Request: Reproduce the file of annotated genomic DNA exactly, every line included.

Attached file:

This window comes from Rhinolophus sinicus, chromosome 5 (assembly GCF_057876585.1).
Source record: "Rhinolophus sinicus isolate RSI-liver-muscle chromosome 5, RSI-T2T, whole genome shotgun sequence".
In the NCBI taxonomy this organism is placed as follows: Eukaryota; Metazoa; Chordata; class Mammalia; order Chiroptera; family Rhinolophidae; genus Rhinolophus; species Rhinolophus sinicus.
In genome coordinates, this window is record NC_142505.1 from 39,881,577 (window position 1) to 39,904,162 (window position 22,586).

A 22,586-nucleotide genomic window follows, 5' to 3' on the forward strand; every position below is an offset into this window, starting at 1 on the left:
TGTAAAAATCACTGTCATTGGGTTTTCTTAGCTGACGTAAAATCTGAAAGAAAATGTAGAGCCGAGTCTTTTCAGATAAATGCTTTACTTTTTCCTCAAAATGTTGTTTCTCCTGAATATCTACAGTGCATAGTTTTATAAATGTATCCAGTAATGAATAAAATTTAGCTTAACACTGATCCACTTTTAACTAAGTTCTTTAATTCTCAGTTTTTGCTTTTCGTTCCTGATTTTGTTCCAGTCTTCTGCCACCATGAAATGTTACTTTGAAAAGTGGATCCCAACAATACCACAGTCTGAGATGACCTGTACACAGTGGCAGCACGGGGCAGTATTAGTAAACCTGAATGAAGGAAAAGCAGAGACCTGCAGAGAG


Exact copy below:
This window comes from Rhinolophus sinicus, chromosome 5 (assembly GCF_057876585.1).
Source record: "Rhinolophus sinicus isolate RSI-liver-muscle chromosome 5, RSI-T2T, whole genome shotgun sequence".
In the NCBI taxonomy this organism is placed as follows: Eukaryota; Metazoa; Chordata; class Mammalia; order Chiroptera; family Rhinolophidae; genus Rhinolophus; species Rhinolophus sinicus.
In genome coordinates, this window is record NC_142505.1 from 39,881,577 (window position 1) to 39,904,162 (window position 22,586).

A 22,586-nucleotide genomic window follows, 5' to 3' on the forward strand; every position below is an offset into this window, starting at 1 on the left:
TGTAAAAATCACTGTCATTGGGTTTTCTTAGCTGACGTAAAATCTGAAAGAAAATGTAGAGCCGAGTCTTTTCAGATAAATGCTTTACTTTTTCCTCAAAATGTTGTTTCTCCTGAATATCTACAGTGCATAGTTTTATAAATGTATCCAGTAATGAATAAAATTTAGCTTAACACTGATCCACTTTTAACTAAGTTCTTTAATTCTCAGTTTTTGCTTTTCGTTCCTGATTTTGTTCCAGTCTTCTGCCACCATGAAATGTTACTTTGAAAAGTGGATCCCAACAATACCACAGTCTGAGATGACCTGTACACAGTGGCAGCACGGGGCAGTATTAGTAAACCTGAATGAAGGAAAAGCAGAGACCTGCAGAGAG